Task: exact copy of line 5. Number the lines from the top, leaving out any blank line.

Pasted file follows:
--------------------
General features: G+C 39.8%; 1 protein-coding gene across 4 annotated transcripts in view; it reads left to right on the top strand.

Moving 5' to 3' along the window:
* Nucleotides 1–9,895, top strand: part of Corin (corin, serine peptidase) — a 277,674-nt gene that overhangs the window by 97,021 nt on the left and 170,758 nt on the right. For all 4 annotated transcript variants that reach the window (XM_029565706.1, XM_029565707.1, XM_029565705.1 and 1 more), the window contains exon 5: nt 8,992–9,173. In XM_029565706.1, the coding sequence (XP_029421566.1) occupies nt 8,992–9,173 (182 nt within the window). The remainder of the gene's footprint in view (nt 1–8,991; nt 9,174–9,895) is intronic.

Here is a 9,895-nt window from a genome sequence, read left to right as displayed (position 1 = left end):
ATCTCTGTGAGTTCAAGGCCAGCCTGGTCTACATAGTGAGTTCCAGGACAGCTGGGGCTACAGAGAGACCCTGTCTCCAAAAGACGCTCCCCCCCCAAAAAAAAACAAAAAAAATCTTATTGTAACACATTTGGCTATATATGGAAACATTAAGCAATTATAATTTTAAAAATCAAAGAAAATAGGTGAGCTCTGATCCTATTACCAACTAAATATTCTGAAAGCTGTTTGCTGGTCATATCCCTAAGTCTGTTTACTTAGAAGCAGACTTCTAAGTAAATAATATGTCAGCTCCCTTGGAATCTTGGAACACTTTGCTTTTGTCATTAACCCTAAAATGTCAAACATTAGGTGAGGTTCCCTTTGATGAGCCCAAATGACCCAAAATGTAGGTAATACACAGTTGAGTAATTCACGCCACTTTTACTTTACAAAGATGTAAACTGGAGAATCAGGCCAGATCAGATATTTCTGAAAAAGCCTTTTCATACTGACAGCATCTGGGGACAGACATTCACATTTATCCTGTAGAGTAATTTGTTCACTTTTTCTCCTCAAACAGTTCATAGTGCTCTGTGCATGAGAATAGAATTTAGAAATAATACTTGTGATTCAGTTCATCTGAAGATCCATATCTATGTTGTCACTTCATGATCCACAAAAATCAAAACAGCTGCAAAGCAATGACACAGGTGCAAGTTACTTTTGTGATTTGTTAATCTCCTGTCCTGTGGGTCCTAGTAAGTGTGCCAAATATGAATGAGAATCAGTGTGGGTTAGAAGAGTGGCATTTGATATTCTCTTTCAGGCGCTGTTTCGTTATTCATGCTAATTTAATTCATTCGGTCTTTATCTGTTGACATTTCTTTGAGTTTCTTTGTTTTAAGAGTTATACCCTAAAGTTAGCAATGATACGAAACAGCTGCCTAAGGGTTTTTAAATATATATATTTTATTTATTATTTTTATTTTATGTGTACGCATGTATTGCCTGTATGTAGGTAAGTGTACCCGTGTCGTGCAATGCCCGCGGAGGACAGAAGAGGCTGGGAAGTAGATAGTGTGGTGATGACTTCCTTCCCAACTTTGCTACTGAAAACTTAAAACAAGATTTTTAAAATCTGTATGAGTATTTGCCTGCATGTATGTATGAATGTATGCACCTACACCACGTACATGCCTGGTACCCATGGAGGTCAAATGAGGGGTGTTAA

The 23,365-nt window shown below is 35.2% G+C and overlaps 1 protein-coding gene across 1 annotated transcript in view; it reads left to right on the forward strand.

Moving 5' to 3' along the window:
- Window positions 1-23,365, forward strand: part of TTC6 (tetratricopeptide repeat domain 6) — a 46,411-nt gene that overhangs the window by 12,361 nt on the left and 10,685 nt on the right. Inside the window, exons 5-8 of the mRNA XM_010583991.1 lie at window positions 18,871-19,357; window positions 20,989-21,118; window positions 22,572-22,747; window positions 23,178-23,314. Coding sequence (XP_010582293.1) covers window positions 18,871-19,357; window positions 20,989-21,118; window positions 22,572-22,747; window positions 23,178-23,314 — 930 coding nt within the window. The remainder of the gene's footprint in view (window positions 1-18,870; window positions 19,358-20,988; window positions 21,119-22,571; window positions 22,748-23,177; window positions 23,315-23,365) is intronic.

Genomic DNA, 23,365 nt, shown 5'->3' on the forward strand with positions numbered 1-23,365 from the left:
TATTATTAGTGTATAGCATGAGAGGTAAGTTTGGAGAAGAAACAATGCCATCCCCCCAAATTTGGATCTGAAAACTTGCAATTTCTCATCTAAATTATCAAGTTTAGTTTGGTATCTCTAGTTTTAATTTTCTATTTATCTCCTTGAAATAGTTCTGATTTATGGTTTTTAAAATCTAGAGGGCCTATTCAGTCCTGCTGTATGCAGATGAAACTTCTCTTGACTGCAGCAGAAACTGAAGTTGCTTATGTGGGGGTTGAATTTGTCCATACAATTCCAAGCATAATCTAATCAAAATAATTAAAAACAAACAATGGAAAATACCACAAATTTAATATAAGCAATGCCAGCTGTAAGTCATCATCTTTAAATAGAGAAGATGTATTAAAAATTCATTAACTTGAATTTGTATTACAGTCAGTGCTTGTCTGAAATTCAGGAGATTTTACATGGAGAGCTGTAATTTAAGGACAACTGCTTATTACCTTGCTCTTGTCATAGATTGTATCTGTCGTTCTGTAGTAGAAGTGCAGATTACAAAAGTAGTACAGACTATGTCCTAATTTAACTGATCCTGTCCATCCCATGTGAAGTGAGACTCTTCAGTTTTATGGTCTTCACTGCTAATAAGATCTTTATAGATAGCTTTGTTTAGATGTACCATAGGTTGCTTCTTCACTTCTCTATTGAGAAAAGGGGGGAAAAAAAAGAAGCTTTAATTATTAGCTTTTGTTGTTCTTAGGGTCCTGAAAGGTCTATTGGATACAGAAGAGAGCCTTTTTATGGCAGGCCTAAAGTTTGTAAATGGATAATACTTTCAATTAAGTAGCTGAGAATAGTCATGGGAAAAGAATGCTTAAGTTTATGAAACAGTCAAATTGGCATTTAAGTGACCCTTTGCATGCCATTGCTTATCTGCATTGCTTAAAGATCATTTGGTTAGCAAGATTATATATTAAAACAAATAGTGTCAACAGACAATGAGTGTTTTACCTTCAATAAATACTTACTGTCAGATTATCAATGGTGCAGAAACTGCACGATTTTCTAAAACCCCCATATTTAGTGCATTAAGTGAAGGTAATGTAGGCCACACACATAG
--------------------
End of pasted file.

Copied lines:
ATCTCTGTGAGTTCAAGGCCAGCCTGGTCTACATAGTGAGTTCCAGGACAGCTGGGGCTACAGAGAGACCCTGTCTCCAAAAGACGCTCCCCCCCCAAAAAAAAACAAAAAAAATCTTATTGTAACACATTTGGCTATATATGGAAACATTAAGCAATTATAATTTTAAAAATCAAAGAAAATAGGTGAGCTCTGATCCTATTACCAACTAAATATTCTGAAAGCTGTTTGCTGGTCATATCCCTAAGTCTGTTTACTTAGAAGCAGACTTCTAAGTAAATAATATGTCAGCTCCCTTGGAATCTTGGAACACTTTGCTTTTGTCATTAACCCTAAAATGTCAAACATTAGGTGAGGTTCCCTTTGATGAGCCCAAATGACCCAAAATGTAGGTAATACACAGTTGAGTAATTCACGCCACTTTTACTTTACAAAGATGTAAACTGGAGAATCAGGCCAGATCAGATATTTCTGAAAAAGCCTTTTCATACTGACAGCATCTGGGGACAGACATTCACATTTATCCTGTAGAGTAATTTGTTCACTTTTTCTCCTCAAACAGTTCATAGTGCTCTGTGCATGAGAATAGAATTTAGAAATAATACTTGTGATTCAGTTCATCTGAAGATCCATATCTATGTTGTCACTTCATGATCCACAAAAATCAAAACAGCTGCAAAGCAATGACACAGGTGCAAGTTACTTTTGTGATTTGTTAATCTCCTGTCCTGTGGGTCCTAGTAAGTGTGCCAAATATGAATGAGAATCAGTGTGGGTTAGAAGAGTGGCATTTGATATTCTCTTTCAGGCGCTGTTTCGTTATTCATGCTAATTTAATTCATTCGGTCTTTATCTGTTGACATTTCTTTGAGTTTCTTTGTTTTAAGAGTTATACCCTAAAGTTAGCAATGATACGAAACAGCTGCCTAAGGGTTTTTAAATATATATATTTTATTTATTATTTTTATTTTATGTGTACGCATGTATTGCCTGTATGTAGGTAAGTGTACCCGTGTCGTGCAATGCCCGCGGAGGACAGAAGAGGCTGGGAAGTAGATAGTGTGGTGATGACTTCCTTCCCAACTTTGCTACTGAAAACTTAAAACAAGATTTTTAAAATCTGTATGAGTATTTGCCTGCATGTATGTATGAATGTATGCACCTACACCACGTACATGCCTGGTACCCATGGAGGTCAAATGAGGGGTGTTAA